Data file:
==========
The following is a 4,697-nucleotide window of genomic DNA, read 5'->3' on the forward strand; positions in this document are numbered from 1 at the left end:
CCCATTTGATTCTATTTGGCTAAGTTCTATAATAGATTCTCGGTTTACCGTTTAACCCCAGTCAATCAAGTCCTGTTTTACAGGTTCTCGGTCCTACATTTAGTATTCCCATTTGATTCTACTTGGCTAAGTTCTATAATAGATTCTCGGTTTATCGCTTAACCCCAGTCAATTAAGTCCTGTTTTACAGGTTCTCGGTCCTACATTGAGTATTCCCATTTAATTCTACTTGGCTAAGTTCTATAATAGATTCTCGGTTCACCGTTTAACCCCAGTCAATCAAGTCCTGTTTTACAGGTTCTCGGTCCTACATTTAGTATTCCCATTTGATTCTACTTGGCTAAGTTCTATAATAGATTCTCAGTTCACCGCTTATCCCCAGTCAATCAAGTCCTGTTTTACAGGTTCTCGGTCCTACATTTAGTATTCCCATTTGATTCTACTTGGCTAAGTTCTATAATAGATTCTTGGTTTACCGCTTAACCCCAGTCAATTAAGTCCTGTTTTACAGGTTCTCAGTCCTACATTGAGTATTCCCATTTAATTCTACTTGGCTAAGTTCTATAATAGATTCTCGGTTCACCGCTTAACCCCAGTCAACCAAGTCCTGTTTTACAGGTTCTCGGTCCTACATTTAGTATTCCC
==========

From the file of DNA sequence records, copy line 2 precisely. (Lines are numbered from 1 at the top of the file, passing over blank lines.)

CCCATTTGATTCTATTTGGCTAAGTTCTATAATAGATTCTCGGTTTACCGTTTAACCCCAGTCAATCAAGTCCTGTTTTACAGGTTCTCGGTCCTACATTTAGTATTCCCATTTGATTCTACTTGGCTAAGTTCTATAATAGATTCTCGGTTTATCGCTTAACCCCAGTCAATTAAGTCCTGTTTTACAGGTTCTCGGTCCTACATTGAGTATTCCCATTTAATTCTACTTGGCTAAGTTCTATAATAGATTCTCGGTTCACCGTTTAACCCCAGTCAATCAAGTCCTGTTTTACAGGTTCTCGGTCCTACATTTAGTATTCCCATTTGATTCTACTTGGCTAAGTTCTATAATAGATTCTCAGTTCACCGCTTATCCCCAGTCAATCAAGTCCTGTTTTACAGGTTCTCGGTCCTACATTTAGTATTCCCATTTGATTCTACTTGGCTAAGTTCTATAATAGATTCTTGGTTTACCGCTTAACCCCAGTCAATTAAGTCCTGTTTTACAGGTTCTCAGTCCTACATTGAGTATTCCCATTTAATTCTACTTGGCTAAGTTCTATAATAGATTCTCGGTTCACCGCTTAACCCCAGTCAACCAAGTCCTGTTTTACAGGTTCTCGGTCCTACATTTAGTATTCCC